ZimAvian hatchery located in Ruwa is producing about 110 000 day-old chicks per week, a clear testimony that if such projects are supported across the country, including in rural communities, Zimbabwe will be able to feed its population.

At the hatchery, Gunda said attention to hatchery process is vital to avoid poor chick quality. Special care should be taken for long time storage, separating small eggs from bigger eggs by donor flock age, hatchery hygiene and transportation conditions.

Long storage reduces hatchability, impairing the animal’s future growth rate.
Separation of chicks coming from young and older breeder flocks will improve homogeneity (uniformity). According to Gunda, the industry is still faced with a number of challenges that need to be addressed so that the country can have more entrepreneurs that can help in addressing the country’s food security.

Chief among the challenges is access to funding, where most loans available at the banks are short-term and too expensive to be used in the poultry business.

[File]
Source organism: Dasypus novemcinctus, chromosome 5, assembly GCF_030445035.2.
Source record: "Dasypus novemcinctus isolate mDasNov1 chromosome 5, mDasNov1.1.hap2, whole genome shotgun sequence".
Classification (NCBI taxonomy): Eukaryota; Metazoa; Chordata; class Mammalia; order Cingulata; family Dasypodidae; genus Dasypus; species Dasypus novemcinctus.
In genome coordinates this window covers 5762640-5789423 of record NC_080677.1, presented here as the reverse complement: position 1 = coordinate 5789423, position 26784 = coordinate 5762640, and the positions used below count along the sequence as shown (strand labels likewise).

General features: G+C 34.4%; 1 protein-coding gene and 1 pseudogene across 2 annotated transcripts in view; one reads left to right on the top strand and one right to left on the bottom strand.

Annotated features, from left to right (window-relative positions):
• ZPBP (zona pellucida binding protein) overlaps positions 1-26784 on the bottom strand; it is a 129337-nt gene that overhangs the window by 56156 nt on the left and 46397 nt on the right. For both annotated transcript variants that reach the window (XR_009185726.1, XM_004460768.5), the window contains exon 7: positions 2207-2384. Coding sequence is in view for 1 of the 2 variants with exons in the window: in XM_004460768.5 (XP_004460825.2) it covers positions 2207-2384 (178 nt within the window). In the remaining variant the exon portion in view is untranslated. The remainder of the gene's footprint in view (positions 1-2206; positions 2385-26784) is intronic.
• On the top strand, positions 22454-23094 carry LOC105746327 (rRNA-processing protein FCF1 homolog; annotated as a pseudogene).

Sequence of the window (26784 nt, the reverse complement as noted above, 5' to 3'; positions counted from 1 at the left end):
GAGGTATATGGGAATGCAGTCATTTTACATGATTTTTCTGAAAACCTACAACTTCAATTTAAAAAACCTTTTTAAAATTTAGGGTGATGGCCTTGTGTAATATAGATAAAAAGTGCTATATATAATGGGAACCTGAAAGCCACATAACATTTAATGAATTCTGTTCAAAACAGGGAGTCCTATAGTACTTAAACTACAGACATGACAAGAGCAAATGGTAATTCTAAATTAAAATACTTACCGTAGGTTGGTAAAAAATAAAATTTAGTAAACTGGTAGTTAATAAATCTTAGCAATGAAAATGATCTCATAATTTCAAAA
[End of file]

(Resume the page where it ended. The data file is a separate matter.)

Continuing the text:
This means many entrepreneurs, regardless of industry, are failing to grow their businesses to the next levels.

Unavailability of maize locally due to persistent drought is pushing feeds prices up, thereby eroding profit as the local market tend to resist price increases.

Water and electricity shortages remain critical, especially for the production of day-old chicks which have the potential to become a broiler chicken, layers or breeders.

Given this versatility, the quality of day -old chicks matters immensely to poultry businesses.
Additionally, logistics challenges to transport day-old chicks and even mature chickens across the region, especially in West Africa still remains a problem, according to Gunda.

With the growing Zimbabwean population, there is real need to address the growing necessity for cheap and easily obtained protein.

This is aimed at restoring dignity of mankind by ending hunger and malnutrition.
Similar initiatives are taking place all over Africa in the search of affordable and easy-to-implement solutions to the urgent hunger problem.

Policymakers, development partners and private partners should unite and examine the chicken and egg question from a new perspective.